(Reporting by Anton Kolodyazhnyy; Writing by Alexander Marrow, Editing by Timothy Heritage)

Russia, China sow disinformation to undermine trust in Western vaccines, EU report says

By Robin Emmott

BRUSSELS (Reuters) – Russian and Chinese media are systematically seeking to sow mistrust in Western COVID-19 vaccines in their latest disinformation campaigns aimed at dividing the West, a European Union report said on Wednesday.

From December to April, the two countries’ state media outlets pushed fake news online in multiple languages sensationalizing vaccine safety concerns, making unfounded links between jabs and deaths in Europe and promoting Russian and Chinese vaccines as superior, the EU study said.

The Kremlin and Beijing deny all disinformation allegations by the EU, which produces regular reports and seeks to work with Google, Facebook, Twitter and Microsoft to limit the spread of fake news.

Russian and Chinese vaccine diplomacy “follows a zero-sum game logic and is combined with disinformation and manipulation efforts to undermine trust in Western-made vaccines,” said the EU study released by the bloc’s disinformation unit, part of its EEAS foreign policy arm.

“Both Russia and China are using state-controlled media, networks of proxy media outlets and social media, including official diplomatic social media accounts, to achieve these goals,” the report said, citing 100 Russian examples this year.

The EU and NATO regularly accuse Russia of covert action, including disinformation, to try to destabilize the West by exploiting divisions in society.

Vaccine supply issues with AstraZeneca, as well as very rare side effects with Astra and the Johnson & Johnson vaccines have been seized upon, the report said.

“Both Chinese official channels and pro-Kremlin media have amplified content on alleged side-effects of the Western vaccines, misrepresenting and sensationalizing international media reports and associating deaths to the Pfizer/BioNTech vaccine in Norway, Spain and elsewhere,” the report said.

“VACCINE CHAOS”

Russia denies any such tactics and President Vladimir Putin has accused foreign foes of targeting Russia by spreading fake news about coronavirus.

Last year, China sought to block an EU report alleging that Beijing was spreading disinformation about the coronavirus outbreak, according to a Reuters investigation.

While the EU has not vaccinated its 450 million citizens as fast as Britain, which is no longer a member of the bloc, shots are now gaining speed, led by U.S. drugmaker Pfizer’s shots and its German partner BioNTech.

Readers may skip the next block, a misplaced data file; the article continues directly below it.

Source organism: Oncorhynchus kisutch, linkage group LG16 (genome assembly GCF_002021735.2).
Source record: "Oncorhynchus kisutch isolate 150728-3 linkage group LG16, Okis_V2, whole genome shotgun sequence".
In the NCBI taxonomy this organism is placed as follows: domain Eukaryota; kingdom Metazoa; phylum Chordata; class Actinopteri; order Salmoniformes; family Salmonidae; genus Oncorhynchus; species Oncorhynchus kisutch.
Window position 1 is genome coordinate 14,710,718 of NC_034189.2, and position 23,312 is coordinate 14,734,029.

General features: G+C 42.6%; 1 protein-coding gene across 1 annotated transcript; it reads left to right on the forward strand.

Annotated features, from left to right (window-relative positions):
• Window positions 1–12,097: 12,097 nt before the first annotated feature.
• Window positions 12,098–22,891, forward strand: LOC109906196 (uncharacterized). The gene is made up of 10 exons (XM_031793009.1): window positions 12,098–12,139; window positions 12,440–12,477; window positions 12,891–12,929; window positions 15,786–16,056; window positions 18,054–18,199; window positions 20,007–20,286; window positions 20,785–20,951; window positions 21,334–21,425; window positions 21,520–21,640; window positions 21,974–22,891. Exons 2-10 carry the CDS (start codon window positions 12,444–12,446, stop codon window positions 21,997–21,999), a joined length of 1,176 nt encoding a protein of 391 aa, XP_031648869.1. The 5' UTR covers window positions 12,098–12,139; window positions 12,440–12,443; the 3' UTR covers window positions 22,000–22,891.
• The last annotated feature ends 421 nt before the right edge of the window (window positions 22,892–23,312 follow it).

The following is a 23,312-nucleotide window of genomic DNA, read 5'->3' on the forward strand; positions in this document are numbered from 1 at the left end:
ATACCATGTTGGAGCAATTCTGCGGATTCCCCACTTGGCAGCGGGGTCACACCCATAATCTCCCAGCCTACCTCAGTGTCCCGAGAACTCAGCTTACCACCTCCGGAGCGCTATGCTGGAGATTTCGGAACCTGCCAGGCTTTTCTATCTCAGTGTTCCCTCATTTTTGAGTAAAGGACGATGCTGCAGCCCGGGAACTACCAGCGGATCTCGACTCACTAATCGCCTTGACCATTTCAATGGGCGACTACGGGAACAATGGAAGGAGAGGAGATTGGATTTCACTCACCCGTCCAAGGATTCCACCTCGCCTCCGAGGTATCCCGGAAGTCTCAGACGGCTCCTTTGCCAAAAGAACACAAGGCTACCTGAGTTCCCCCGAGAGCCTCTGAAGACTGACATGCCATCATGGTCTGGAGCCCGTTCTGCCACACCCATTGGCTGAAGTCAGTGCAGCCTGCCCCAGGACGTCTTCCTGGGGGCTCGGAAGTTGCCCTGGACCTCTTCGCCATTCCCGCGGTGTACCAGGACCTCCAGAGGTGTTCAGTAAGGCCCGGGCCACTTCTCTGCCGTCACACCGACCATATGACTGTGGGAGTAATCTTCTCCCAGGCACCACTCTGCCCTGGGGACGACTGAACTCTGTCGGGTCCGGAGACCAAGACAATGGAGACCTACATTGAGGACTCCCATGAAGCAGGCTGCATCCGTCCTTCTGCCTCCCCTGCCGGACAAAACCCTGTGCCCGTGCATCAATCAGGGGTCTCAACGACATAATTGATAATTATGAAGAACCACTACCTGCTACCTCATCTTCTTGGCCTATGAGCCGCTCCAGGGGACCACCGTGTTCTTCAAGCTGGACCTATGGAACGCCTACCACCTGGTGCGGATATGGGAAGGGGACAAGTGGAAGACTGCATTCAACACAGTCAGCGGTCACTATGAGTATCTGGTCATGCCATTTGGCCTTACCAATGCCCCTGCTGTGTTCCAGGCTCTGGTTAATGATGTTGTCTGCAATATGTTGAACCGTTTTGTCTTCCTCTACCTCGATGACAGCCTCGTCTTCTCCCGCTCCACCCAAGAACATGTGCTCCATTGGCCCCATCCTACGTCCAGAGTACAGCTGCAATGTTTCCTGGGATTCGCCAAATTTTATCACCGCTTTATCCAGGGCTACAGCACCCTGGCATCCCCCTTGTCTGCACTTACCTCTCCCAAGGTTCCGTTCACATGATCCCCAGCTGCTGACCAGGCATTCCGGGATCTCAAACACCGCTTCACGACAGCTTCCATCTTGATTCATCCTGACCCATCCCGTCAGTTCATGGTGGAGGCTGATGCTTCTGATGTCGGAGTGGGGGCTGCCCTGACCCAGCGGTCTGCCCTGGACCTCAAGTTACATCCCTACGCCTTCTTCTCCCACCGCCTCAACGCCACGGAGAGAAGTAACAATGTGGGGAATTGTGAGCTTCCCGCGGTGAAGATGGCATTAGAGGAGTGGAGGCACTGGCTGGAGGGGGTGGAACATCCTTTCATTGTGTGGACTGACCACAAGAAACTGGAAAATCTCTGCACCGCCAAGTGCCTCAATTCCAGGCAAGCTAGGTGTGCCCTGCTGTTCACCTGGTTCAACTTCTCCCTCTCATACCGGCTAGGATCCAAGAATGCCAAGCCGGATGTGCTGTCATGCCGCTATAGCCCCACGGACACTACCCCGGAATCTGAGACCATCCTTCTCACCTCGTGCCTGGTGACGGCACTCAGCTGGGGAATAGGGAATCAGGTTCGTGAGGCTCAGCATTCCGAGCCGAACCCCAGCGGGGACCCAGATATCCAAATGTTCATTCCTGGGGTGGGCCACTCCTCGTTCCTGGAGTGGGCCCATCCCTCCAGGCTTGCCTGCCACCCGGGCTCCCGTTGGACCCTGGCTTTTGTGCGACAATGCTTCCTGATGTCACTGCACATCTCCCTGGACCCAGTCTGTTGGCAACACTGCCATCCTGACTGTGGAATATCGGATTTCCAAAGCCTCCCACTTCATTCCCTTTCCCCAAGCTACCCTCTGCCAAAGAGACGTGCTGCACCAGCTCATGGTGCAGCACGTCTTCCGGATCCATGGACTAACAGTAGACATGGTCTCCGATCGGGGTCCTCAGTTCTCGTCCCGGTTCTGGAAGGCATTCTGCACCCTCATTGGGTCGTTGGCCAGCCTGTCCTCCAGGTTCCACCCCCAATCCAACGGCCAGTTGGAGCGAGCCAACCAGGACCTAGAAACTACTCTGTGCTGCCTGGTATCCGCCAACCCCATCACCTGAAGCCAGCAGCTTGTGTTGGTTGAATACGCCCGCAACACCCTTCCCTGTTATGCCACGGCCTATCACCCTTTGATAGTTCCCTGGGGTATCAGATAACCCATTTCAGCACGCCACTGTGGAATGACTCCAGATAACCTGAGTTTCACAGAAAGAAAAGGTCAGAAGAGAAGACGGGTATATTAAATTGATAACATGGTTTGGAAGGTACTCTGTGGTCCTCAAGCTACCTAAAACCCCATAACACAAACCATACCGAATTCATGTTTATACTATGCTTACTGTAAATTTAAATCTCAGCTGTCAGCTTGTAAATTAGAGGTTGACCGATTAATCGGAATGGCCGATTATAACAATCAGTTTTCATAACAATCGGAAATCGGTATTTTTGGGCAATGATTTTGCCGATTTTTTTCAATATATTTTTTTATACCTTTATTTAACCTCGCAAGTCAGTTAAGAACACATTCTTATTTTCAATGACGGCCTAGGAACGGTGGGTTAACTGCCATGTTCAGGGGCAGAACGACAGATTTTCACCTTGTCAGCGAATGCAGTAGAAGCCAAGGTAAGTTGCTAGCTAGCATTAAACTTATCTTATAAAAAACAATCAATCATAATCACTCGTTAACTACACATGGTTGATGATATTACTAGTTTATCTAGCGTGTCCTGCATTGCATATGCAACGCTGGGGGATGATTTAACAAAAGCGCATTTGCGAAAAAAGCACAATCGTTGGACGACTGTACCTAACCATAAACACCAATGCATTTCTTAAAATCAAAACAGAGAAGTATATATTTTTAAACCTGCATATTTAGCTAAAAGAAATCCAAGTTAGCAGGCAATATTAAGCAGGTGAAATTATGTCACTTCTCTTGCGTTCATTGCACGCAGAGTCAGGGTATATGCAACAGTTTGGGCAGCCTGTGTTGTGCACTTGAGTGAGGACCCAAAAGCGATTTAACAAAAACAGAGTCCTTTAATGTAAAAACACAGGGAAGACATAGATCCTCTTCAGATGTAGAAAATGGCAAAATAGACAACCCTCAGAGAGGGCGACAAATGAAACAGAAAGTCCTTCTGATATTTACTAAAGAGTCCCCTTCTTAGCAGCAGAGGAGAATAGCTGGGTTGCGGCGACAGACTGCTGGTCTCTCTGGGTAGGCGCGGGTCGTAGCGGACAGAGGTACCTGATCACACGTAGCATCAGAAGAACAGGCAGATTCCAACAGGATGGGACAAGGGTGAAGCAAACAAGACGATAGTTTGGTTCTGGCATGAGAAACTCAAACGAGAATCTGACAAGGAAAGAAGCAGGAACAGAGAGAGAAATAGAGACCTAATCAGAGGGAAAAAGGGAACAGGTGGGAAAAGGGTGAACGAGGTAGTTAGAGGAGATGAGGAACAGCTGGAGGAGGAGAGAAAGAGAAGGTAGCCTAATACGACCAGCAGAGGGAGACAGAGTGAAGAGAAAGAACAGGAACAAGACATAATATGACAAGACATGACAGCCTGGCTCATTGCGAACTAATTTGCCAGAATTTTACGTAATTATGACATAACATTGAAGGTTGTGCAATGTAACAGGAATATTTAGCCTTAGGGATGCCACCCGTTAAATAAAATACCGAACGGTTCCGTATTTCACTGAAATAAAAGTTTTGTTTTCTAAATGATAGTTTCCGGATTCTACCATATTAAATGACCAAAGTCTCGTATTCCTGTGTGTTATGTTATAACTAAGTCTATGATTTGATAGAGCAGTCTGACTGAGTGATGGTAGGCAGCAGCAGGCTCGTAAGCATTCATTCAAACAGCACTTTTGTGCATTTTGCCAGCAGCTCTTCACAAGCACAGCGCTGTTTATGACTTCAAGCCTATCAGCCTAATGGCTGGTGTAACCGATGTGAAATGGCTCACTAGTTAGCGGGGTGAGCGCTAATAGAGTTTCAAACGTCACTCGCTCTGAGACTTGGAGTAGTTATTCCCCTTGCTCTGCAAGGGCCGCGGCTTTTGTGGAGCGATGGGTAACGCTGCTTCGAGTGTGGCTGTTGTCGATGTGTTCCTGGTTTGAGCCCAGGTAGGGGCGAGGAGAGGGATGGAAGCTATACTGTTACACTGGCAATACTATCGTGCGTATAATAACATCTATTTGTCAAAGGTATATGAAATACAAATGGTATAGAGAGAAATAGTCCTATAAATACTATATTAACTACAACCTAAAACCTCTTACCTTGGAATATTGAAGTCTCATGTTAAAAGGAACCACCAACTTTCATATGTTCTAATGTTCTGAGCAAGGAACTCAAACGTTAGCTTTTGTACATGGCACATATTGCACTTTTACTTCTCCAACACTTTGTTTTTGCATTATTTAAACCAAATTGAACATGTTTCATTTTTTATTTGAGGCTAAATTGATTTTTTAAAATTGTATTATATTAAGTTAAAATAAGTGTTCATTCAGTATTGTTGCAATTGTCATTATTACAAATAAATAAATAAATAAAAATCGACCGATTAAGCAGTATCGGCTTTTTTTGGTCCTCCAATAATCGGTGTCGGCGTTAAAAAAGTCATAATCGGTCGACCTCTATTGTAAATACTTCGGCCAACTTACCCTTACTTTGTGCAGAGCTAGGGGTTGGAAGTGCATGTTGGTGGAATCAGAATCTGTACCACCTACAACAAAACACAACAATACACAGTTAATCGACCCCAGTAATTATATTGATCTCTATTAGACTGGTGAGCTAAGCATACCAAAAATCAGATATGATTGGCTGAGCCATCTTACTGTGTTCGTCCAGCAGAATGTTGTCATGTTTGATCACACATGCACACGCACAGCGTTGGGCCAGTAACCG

But Russian media reported that “Brexit saved the UK from the ‘vaccine chaos’ engulfing the EU,” the EU said. “Such narratives indicate an effort to sow division within the EU,” it added.

In the report, released online, the EU said Russia’s official Sputnik V Twitter account sought to undermine public trust in the European Medicines Agency.

China meanwhile promoted its vaccines as a “global public good” and “presenting them as more suitable for developing countries and also the Western Balkans,” the report found. Western Balkan countries are seen as future EU members.

(Reporting by Robin Emmott; Editing by Alexandra Hudson)

Kremlin to Washington: Putin-Biden summit depends on U.S. behavior

By Andrew Osborn and Tom Balmforth

MOSCOW (Reuters) -The Kremlin said on Wednesday that a summit between Russian President Vladimir Putin and his U.S. counterpart Joe Biden would be contingent on U.S. behavior after reportedly telling Washington to scrap a plan to impose new sanctions on Russia.

Biden, in a phone call on Tuesday, proposed a summit of the estranged leaders to tackle a raft of disputes and told Moscow to reduce tensions over Ukraine triggered by a Russian military build-up.

Moscow says the build-up is a three-week snap military drill in response to what it calls threatening behavior from NATO and has said the exercise is due to wrap up within two weeks.

Putin’s spokesman said on Wednesday that the proposed summit, in a yet to be chosen European country, was contingent on future U.S. behavior in what looked like a thinly veiled reference to potential U.S. sanctions.

“Of course, further work on this proposal to meet in a European country will only be possible taking into account an analysis of the actual situation and further steps from our counterparts,” Peskov was cited as saying by the RIA news agency.

Russia-U.S. ties slumped to a new post-Cold War low last month after Biden said he thought Putin was a “killer” and Moscow recalled its ambassador to Washington for consultations. The envoy has still not returned almost a month later.

Peskov played down the prospect of a summit earlier on Wednesday, saying it was too early to talk about it in tangible terms.

“It’s a new proposal and it will be studied,” Peskov told reporters, saying no preparations for the summit were yet underway.

‘DECISIVE RESPONSE’ TO ANY SANCTIONS

Putin’s foreign policy adviser Yuri Ushakov had invited John Sullivan, the U.S. ambassador in Moscow, to talks on Wednesday, Peskov said.

The U.S. embassy did not immediately comment on the meeting, but the RIA news agency reported that Ushakov had told Sullivan that Moscow would “act in the most decisive way possible” if the United States undertook any new “unfriendly steps” such as imposing sanctions.

Russia has been preparing to be hit by new sanctions since Biden said last month that Putin would pay a price for alleged Russian meddling in the November 2020 U.S. presidential election. Moscow denies interfering.

Tensions between Washington and Moscow are strained too by the expected imminent arrival of two U.S. warships in the Black Sea, a step Moscow has called an unfriendly provocation designed to test its nerves.

The Russian navy began a military exercise in the Black Sea on Wednesday ahead of their expected arrival.